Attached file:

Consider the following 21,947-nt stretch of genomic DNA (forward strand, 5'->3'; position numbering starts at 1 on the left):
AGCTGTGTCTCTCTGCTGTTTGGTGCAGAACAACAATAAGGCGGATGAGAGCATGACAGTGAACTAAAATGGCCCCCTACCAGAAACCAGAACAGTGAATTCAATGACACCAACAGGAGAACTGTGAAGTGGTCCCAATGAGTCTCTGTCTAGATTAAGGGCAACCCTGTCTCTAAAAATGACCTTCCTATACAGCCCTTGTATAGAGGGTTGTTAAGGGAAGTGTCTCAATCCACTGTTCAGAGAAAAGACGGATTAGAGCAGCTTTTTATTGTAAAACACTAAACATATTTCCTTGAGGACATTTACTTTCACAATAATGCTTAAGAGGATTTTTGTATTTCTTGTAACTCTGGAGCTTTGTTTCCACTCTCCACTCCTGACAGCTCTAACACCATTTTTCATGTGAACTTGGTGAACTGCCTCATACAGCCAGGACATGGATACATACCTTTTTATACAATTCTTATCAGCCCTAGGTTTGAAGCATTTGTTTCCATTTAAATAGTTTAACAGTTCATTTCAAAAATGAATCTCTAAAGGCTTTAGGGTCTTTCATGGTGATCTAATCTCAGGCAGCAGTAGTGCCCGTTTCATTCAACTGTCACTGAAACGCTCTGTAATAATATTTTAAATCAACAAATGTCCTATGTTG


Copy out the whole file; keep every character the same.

Consider the following 21,947-nt stretch of genomic DNA (forward strand, 5'->3'; position numbering starts at 1 on the left):
AGCTGTGTCTCTCTGCTGTTTGGTGCAGAACAACAATAAGGCGGATGAGAGCATGACAGTGAACTAAAATGGCCCCCTACCAGAAACCAGAACAGTGAATTCAATGACACCAACAGGAGAACTGTGAAGTGGTCCCAATGAGTCTCTGTCTAGATTAAGGGCAACCCTGTCTCTAAAAATGACCTTCCTATACAGCCCTTGTATAGAGGGTTGTTAAGGGAAGTGTCTCAATCCACTGTTCAGAGAAAAGACGGATTAGAGCAGCTTTTTATTGTAAAACACTAAACATATTTCCTTGAGGACATTTACTTTCACAATAATGCTTAAGAGGATTTTTGTATTTCTTGTAACTCTGGAGCTTTGTTTCCACTCTCCACTCCTGACAGCTCTAACACCATTTTTCATGTGAACTTGGTGAACTGCCTCATACAGCCAGGACATGGATACATACCTTTTTATACAATTCTTATCAGCCCTAGGTTTGAAGCATTTGTTTCCATTTAAATAGTTTAACAGTTCATTTCAAAAATGAATCTCTAAAGGCTTTAGGGTCTTTCATGGTGATCTAATCTCAGGCAGCAGTAGTGCCCGTTTCATTCAACTGTCACTGAAACGCTCTGTAATAATATTTTAAATCAACAAATGTCCTATGTTG